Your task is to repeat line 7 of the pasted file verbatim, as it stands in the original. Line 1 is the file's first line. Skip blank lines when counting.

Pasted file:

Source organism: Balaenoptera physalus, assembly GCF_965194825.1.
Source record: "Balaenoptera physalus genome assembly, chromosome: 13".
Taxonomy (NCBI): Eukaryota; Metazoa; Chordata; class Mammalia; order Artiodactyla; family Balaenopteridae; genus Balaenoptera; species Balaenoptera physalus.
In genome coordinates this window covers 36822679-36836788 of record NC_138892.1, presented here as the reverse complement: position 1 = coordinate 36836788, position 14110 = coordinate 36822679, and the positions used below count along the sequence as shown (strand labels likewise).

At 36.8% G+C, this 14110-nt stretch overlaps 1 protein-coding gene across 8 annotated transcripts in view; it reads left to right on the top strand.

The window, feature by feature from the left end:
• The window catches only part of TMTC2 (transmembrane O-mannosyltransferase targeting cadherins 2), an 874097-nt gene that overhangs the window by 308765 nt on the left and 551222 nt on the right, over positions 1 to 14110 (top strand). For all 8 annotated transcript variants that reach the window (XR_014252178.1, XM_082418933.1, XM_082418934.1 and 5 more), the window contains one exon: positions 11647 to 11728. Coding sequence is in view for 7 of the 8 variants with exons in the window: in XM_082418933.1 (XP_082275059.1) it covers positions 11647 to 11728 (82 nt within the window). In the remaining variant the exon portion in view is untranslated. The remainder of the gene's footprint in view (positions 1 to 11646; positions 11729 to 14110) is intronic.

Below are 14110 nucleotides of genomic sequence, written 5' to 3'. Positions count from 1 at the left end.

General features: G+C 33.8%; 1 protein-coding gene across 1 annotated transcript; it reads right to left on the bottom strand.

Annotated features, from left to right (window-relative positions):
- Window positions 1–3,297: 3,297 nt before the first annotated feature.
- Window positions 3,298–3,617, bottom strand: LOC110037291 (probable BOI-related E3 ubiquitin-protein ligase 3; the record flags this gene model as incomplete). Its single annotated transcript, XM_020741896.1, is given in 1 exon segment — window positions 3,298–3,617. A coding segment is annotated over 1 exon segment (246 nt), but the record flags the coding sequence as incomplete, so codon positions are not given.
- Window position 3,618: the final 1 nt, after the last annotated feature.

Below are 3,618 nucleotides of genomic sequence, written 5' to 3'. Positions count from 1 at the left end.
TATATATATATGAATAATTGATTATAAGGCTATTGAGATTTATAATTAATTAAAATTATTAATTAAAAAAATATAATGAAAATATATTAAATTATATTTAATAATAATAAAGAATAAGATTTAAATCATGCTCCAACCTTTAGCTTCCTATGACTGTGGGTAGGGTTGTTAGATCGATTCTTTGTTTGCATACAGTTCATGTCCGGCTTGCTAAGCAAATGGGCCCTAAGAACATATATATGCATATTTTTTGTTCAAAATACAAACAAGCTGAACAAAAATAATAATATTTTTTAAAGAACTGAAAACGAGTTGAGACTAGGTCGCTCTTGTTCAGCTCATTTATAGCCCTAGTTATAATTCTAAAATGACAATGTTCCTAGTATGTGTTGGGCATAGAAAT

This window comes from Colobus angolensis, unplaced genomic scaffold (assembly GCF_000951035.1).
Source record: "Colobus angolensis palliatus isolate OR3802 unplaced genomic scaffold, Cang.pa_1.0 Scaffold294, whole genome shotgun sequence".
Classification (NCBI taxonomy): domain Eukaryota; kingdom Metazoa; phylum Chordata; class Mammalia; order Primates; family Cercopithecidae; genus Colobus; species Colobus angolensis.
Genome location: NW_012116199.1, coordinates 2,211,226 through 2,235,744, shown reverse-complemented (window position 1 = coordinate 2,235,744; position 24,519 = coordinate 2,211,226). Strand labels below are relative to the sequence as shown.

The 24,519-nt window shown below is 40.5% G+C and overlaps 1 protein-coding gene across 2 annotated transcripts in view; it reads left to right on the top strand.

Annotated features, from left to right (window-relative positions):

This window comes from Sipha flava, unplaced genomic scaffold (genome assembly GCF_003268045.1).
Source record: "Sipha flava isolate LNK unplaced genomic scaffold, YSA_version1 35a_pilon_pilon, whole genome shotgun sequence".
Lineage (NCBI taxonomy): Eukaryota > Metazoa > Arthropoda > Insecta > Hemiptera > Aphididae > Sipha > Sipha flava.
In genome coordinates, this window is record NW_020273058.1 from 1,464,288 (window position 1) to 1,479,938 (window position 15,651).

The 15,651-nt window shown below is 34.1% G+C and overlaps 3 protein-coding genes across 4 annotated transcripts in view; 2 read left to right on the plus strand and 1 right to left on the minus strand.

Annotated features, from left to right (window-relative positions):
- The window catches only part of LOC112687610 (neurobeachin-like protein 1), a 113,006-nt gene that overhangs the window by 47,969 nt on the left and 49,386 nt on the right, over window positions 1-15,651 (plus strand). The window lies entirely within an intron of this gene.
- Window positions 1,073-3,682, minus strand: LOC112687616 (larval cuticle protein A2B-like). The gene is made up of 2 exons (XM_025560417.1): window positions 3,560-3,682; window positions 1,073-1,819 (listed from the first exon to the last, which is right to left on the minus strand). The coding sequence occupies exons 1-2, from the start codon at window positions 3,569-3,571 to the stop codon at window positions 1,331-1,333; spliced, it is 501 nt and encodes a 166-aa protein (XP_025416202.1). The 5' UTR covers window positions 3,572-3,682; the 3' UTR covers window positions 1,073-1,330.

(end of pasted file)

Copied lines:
• The window catches only part of TMTC2 (transmembrane O-mannosyltransferase targeting cadherins 2), an 874097-nt gene that overhangs the window by 308765 nt on the left and 551222 nt on the right, over positions 1 to 14110 (top strand). For all 8 annotated transcript variants that reach the window (XR_014252178.1, XM_082418933.1, XM_082418934.1 and 5 more), the window contains one exon: positions 11647 to 11728. Coding sequence is in view for 7 of the 8 variants with exons in the window: in XM_082418933.1 (XP_082275059.1) it covers positions 11647 to 11728 (82 nt within the window). In the remaining variant the exon portion in view is untranslated. The remainder of the gene's footprint in view (positions 1 to 11646; positions 11729 to 14110) is intronic.